Subject(s)
Anti-Infective Agents/adverse effects , Betacoronavirus , Cardiovascular Diseases/chemically induced , Coronavirus Infections/drug therapy , Enzyme Inhibitors/adverse effects , Pneumonia, Viral/drug therapy , Adenosine Monophosphate/administration & dosage , Adenosine Monophosphate/adverse effects , Adenosine Monophosphate/analogs & derivatives , Alanine/administration & dosage , Alanine/adverse effects , Alanine/analogs & derivatives , Anti-Infective Agents/administration & dosage , Azithromycin/administration & dosage , Azithromycin/adverse effects , COVID-19 , Drug Combinations , Enzyme Inhibitors/administration & dosage , Humans , Hydroxychloroquine/administration & dosage , Hydroxychloroquine/adverse effects , Lopinavir/therapeutic use , Pandemics , Ritonavir/therapeutic use , SARS-CoV-2
16.
Neurology ; 94(22): 959-969, 2020 06 02.
Article in English | MEDLINE | ID: covidwho-52532

ABSTRACT

The coronavirus 2019 (COVID-19) pandemic has potential to disproportionately and severely affect patients with neuromuscular disorders. In a short period of time, it has already caused reorganization of neuromuscular clinical care delivery and education, which will likely have lasting effects on the field. This article reviews (1) potential neuromuscular complications of COVID-19, (2) assessment and mitigation of COVID-19-related risk for patients with preexisting neuromuscular disease, (3) guidance for management of immunosuppressive and immunomodulatory therapies, (4) practical guidance regarding neuromuscular care delivery, telemedicine, and education, and (5) effect on neuromuscular research. We outline key unanswered clinical questions and highlight the need for team-based and interspecialty collaboration. Primary goals of clinical research during this time are to develop evidence-based best practices and to minimize morbidity and mortality related to COVID-19 for patients with neuromuscular disorders.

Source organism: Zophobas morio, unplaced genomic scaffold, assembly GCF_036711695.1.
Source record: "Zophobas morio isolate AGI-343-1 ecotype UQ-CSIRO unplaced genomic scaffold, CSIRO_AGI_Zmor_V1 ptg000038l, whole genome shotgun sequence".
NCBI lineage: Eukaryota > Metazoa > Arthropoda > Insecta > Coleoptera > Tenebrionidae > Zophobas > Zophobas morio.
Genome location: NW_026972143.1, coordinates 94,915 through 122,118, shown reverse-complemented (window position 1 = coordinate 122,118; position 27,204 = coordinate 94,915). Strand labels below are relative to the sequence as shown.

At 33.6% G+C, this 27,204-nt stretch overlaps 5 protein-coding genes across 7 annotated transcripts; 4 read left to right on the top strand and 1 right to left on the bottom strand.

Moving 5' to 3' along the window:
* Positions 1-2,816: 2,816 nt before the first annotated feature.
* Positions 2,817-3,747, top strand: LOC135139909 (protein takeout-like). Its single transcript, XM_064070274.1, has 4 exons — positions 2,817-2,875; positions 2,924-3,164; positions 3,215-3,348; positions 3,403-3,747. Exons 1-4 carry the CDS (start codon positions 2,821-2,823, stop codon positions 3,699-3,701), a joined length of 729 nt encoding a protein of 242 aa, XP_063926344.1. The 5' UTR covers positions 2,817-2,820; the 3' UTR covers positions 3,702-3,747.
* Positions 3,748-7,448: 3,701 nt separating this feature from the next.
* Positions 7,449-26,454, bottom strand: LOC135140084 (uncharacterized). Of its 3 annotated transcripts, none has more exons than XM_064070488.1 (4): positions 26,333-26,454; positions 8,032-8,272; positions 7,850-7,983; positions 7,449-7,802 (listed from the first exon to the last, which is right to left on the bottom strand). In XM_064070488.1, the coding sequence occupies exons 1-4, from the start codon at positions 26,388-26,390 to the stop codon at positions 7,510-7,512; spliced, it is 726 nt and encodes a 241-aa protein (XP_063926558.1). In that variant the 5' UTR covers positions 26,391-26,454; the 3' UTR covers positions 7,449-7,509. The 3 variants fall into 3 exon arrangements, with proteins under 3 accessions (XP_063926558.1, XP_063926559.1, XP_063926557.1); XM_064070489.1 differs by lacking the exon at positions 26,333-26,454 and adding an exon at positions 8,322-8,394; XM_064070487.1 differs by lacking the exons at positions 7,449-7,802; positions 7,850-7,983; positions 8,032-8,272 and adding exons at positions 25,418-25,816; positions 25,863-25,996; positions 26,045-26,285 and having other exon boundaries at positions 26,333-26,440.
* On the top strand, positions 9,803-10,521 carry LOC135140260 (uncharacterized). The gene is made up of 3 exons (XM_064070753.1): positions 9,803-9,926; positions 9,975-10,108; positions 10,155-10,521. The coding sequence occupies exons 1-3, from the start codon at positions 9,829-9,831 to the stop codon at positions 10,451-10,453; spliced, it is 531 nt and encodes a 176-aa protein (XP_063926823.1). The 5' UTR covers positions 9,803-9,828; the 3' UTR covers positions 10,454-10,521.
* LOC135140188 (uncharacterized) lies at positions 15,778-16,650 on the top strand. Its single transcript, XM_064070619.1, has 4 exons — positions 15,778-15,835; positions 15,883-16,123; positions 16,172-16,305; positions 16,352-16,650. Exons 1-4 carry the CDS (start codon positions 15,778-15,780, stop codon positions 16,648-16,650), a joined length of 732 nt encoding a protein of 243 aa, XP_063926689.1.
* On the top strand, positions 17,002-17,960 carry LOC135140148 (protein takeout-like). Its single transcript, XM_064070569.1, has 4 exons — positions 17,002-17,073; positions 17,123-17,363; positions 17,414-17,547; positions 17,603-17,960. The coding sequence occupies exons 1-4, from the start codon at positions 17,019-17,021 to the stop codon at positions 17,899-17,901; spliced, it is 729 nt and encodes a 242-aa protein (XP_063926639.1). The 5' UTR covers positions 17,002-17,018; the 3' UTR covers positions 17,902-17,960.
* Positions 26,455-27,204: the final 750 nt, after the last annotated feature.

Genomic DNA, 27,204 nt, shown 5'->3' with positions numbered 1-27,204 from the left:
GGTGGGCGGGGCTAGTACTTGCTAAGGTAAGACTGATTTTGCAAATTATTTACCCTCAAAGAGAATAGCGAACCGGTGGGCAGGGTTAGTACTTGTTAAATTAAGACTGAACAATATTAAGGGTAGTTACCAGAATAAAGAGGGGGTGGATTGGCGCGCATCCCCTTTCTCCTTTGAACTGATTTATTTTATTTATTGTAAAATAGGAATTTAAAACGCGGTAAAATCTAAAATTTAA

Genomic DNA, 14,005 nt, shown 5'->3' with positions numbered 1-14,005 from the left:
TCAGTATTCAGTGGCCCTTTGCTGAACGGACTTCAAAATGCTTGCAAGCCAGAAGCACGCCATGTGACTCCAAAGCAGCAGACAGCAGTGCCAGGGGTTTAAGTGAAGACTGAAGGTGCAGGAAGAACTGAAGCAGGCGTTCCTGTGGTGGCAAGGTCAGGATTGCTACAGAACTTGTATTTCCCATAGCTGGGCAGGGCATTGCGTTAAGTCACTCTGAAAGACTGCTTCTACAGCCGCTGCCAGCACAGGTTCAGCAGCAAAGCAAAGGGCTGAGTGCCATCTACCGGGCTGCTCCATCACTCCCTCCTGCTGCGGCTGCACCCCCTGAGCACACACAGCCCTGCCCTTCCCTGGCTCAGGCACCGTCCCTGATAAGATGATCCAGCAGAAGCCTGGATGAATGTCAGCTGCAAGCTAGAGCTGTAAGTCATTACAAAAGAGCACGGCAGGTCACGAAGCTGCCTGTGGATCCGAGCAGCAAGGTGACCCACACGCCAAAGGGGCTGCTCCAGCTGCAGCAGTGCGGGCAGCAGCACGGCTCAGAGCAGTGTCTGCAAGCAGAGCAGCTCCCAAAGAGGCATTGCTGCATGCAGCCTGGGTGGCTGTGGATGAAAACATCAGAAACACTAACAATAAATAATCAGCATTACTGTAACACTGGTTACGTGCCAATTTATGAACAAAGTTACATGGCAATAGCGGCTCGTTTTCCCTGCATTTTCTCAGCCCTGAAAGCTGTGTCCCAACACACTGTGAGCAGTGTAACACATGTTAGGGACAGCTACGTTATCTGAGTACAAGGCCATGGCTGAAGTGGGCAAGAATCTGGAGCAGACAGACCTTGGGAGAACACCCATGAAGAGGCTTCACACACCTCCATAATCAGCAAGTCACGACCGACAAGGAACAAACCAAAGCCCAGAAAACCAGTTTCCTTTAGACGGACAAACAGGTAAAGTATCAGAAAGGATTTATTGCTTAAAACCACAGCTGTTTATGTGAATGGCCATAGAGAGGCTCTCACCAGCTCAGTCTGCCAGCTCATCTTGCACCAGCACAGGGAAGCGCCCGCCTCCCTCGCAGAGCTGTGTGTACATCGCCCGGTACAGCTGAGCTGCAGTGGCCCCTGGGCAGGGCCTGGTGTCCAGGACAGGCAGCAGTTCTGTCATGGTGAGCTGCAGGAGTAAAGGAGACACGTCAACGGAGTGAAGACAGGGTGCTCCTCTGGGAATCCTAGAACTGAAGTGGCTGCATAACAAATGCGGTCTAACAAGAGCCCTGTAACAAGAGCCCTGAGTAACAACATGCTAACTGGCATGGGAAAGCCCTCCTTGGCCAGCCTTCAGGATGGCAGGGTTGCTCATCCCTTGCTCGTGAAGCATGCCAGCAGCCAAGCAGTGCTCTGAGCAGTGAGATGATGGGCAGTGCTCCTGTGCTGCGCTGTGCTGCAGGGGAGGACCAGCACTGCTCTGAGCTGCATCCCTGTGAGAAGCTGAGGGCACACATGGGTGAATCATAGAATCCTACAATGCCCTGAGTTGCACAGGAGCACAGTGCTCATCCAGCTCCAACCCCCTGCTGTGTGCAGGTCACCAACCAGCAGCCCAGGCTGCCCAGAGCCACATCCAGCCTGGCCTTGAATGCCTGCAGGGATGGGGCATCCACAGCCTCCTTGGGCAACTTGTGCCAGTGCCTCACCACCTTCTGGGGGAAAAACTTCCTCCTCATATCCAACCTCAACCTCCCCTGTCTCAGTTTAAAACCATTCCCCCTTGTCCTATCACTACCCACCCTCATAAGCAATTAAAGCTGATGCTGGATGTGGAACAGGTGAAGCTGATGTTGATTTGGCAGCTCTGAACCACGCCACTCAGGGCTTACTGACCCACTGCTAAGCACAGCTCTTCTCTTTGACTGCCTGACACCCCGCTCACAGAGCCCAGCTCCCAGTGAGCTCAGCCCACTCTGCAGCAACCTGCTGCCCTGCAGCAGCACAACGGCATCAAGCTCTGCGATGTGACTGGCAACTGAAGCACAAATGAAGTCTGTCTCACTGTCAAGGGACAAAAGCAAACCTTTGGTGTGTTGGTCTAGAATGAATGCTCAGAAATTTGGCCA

Subject(s)
Coronavirus Infections/therapy , Immunosuppressive Agents/adverse effects , Neuromuscular Diseases/therapy , Pneumonia, Viral/therapy , Antiviral Agents/adverse effects , COVID-19 , COVID-19 Vaccines , Chloroquine/adverse effects , Coronavirus Infections/complications , Coronavirus Infections/prevention & control , Delivery of Health Care , Deprescriptions , Disease Progression , Drug Development , Enzyme Inhibitors/adverse effects , Guillain-Barre Syndrome/etiology , House Calls , Humans , Hydroxychloroquine/adverse effects , Immunologic Factors/adverse effects , Immunologic Factors/therapeutic use , Immunosuppressive Agents/therapeutic use , Infusions, Subcutaneous , Macrolides/adverse effects , Muscular Diseases/etiology , Myasthenia Gravis/chemically induced , Neurology/education , Neuromuscular Diseases/complications , Pandemics/prevention & control , Pneumonia, Viral/complications , Pneumonia, Viral/prevention & control , Practice Guidelines as Topic , Research , Risk Reduction Behavior , Self Administration , Telemedicine , Viral Vaccines/therapeutic use